How to Spend an August Weekend in Provincetown

Carnival is in town and the Bay State's party town is getting even more wild.

A float on Carnival’s parade route. / Getty Images

Getting There

You can reach this former Portuguese fishing village by land, by sea (both Bay State and Boston Harbor cruise companies run ferries from Boston’s waterfront), and by air (Cape Air offers flights almost every hour).

Staying There

One of the newest properties in the Lark Hotel empire, the AWOL opened last summer in arguably P-town’s most ideal spot. Located across from the tidal moors and just a five-minute bike ride into town, the 30 thoughtfully designed rooms, all of which have a balcony or a patio, overlook stunning coastal vistas (think grassy wetlands and sandy dunes).

A stylish suite at the AWOL hotel. / Photo courtesy of AWOL/Lark Hotels


The best way to discover the colorful but pintsize world of Provincetown is on two wheels. Didn’t bring your own ride? No problem: Arnold’s Bike Shop, a no-frills outfitter just steps away from the ferry terminal, will hook you up. Before you begin the 20-minute pedal to Race Point Beach, scoop up some sustenance from the fine folks at Relish, an upscale bakery and sandwich shop—you can’t go wrong with “The Beach,” an egg sandwich with black-bean mash and tomato. Enjoy the sand and the surf, but not for too long: If you’re in town during Carnival (August 15–24), an annual celebration of the area’s vibrant LGBTQ community, the party starts early and ends late.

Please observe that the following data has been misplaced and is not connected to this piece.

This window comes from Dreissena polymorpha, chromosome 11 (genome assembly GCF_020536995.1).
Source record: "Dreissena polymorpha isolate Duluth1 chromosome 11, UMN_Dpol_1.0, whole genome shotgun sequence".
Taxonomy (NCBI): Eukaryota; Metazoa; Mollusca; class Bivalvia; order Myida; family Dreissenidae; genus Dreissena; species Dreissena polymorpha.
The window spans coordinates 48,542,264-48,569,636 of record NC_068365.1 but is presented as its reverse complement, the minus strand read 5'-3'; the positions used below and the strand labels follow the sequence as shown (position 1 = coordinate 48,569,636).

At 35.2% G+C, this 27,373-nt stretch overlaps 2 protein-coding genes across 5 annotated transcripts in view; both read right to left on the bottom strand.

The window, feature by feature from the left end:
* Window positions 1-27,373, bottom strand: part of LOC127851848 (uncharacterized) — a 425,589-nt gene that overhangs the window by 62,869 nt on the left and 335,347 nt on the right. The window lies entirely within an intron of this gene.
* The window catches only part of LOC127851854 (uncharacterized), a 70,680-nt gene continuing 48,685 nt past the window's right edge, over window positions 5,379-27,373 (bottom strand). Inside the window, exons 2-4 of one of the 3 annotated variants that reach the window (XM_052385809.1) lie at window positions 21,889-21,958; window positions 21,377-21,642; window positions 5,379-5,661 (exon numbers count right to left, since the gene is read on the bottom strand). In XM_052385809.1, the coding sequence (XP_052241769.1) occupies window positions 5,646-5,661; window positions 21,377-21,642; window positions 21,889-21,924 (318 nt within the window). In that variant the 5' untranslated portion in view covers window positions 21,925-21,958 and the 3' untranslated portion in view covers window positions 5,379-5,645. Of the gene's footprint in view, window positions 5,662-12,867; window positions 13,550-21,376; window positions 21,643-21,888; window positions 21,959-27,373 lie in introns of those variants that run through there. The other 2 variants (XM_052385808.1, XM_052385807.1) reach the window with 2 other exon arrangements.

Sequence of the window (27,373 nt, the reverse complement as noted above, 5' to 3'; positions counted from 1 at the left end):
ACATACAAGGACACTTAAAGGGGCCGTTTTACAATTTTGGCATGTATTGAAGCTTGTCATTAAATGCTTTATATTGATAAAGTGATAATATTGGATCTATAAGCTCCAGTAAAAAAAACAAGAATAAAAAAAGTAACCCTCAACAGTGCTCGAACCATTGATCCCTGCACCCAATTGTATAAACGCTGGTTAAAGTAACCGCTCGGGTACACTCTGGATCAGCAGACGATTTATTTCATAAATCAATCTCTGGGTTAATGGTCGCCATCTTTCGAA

Even if you’re not around for the parade on August 22, there are surely still celebrations under way downtown. Art collectors can take advantage of the galleries’ later evening hours during Carnival, while those who’d prefer to see beauty in the flesh can groove and mingle at the notorious Tea Dance at the Boatslip. Pause the party for a proper meal at the waterfront Italian restaurant Sal’s (don’t miss the linguine and clams) before catching legendary drag performers at the Crown and Anchor, joining a sing-along around the piano at Tin Pan Alley, or making some more moves at Club Purgatory. You can count on waking up with legs sore from dancing, a voice hoarse from singing, sides aching from laughter—and glitter. Lots and lots of glitter.